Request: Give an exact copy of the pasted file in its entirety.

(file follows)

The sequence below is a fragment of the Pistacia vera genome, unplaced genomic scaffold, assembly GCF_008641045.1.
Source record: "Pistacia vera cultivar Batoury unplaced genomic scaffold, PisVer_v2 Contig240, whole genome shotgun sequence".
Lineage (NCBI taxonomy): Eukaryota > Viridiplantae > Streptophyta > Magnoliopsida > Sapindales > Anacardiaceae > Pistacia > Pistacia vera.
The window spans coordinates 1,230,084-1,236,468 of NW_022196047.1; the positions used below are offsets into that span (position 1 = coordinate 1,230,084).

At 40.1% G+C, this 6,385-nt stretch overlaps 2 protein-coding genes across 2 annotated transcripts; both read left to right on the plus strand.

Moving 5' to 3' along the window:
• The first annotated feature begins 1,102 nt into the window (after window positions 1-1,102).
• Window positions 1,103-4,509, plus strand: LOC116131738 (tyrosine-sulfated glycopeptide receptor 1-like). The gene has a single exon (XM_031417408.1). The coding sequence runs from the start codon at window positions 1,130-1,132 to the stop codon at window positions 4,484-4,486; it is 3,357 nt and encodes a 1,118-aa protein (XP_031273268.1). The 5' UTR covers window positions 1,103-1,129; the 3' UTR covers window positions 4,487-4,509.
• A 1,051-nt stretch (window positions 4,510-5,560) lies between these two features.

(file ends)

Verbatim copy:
The sequence below is a fragment of the Pistacia vera genome, unplaced genomic scaffold, assembly GCF_008641045.1.
Source record: "Pistacia vera cultivar Batoury unplaced genomic scaffold, PisVer_v2 Contig240, whole genome shotgun sequence".
Lineage (NCBI taxonomy): Eukaryota > Viridiplantae > Streptophyta > Magnoliopsida > Sapindales > Anacardiaceae > Pistacia > Pistacia vera.
The window spans coordinates 1,230,084-1,236,468 of NW_022196047.1; the positions used below are offsets into that span (position 1 = coordinate 1,230,084).

At 40.1% G+C, this 6,385-nt stretch overlaps 2 protein-coding genes across 2 annotated transcripts; both read left to right on the plus strand.

Moving 5' to 3' along the window:
• The first annotated feature begins 1,102 nt into the window (after window positions 1-1,102).
• Window positions 1,103-4,509, plus strand: LOC116131738 (tyrosine-sulfated glycopeptide receptor 1-like). The gene has a single exon (XM_031417408.1). The coding sequence runs from the start codon at window positions 1,130-1,132 to the stop codon at window positions 4,484-4,486; it is 3,357 nt and encodes a 1,118-aa protein (XP_031273268.1). The 5' UTR covers window positions 1,103-1,129; the 3' UTR covers window positions 4,487-4,509.
• A 1,051-nt stretch (window positions 4,510-5,560) lies between these two features.